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13 faculty members elected to the American Academy of Arts and Sciences

Thirteen MIT faculty members are among 220 leaders from academia, business, public affairs, the humanities and the arts elected as new members of the American Academy of Arts and Sciences, the Academy announced today.

One of the nation’s most prestigious honorary societies, the Academy is also a leading center for independent policy research. Members contribute to Academy publications and studies of science and technology policy, energy and global security, social policy and American institutions, the humanities and culture, and education.

Those elected from MIT this year are:
  • Robert Guy Griffin, professor of chemistry and director of the Francis Bitter National Magnet Laboratory;
  • Angela M. Belcher, the Germeshausen Professor of Materials Science and Engineering and Biological Engineering;
  • Emery N. Brown, professor of computational neuroscience and of health sciences and technology at MIT, and Warren M. Zapol Professor of Anaesthesia, Harvard Medical School and Massachusetts General Hospital;
  • Arvind, the Charles W. and Jennifer C. Johnson Professor of Computer Science and Engineering;
  • Matthew A. Wilson, Sherman Fairchild Professor of Neuroscience and associate head for education in the Department of Brain and Cognitive Sciences;
  • M. Frans Kaashoek, Charles Piper Professor in the Department of Electrical Engineering and Computer Science; associate director of the Computer Science and Artificial Intelligence Laboratory (CSAIL);
  • David Autor, professor of economics;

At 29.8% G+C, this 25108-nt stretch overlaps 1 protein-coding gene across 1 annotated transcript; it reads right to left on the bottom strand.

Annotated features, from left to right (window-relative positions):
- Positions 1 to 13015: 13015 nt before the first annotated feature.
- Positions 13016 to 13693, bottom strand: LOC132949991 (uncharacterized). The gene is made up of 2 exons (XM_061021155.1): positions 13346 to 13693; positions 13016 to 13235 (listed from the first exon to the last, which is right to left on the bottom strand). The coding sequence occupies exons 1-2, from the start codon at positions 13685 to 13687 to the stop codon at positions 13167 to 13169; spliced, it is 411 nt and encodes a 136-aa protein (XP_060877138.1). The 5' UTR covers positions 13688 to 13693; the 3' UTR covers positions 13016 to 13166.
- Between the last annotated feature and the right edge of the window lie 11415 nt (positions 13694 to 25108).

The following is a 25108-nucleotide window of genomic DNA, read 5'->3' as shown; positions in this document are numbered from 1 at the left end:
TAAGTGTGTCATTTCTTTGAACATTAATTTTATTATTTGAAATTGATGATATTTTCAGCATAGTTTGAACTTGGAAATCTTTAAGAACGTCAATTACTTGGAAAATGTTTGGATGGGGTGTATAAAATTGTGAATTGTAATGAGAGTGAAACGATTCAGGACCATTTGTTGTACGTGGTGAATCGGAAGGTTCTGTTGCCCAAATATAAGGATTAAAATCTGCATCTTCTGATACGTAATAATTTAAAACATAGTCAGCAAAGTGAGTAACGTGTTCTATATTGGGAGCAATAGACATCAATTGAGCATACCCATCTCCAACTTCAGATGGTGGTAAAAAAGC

• Bonnie Berger, professor of applied math and computer science;
  • Bjorn Mikhail Poonen, Claude E. Shannon (1940) Professor in Mathematics;
  • George Stephanopoulos, Arthur D. Little Professor of Chemical Engineering;
  • Stephen Yablo, professor of philosophy;
  • Amy Finkelstein, professor of economics; and
  • Tyler E. Jacks, director of the David H. Koch Institute for Integrative Cancer Research and David H. Koch Professor of Biology.
“Election to the Academy is both an honor for extraordinary accomplishment and a call to serve,” Academy President Leslie C. Berlowitz said in a statement. “We look forward to drawing on the knowledge and expertise of these distinguished men and women to advance solutions to the pressing policy challenges of the day.”

The new class will be inducted at a ceremony on Oct. 6 at the Academy’s headquarters in Cambridge, Mass.

Since its founding in 1780, the Academy has elected leading “thinkers and doers” from each generation, including George Washington and Benjamin Franklin in the 18th century, Daniel Webster and Ralph Waldo Emerson in the 19th century, and Albert Einstein and Winston Churchill in the 20th century. The current membership includes more than 250 Nobel laureates and more than 60 Pulitzer Prize winners.

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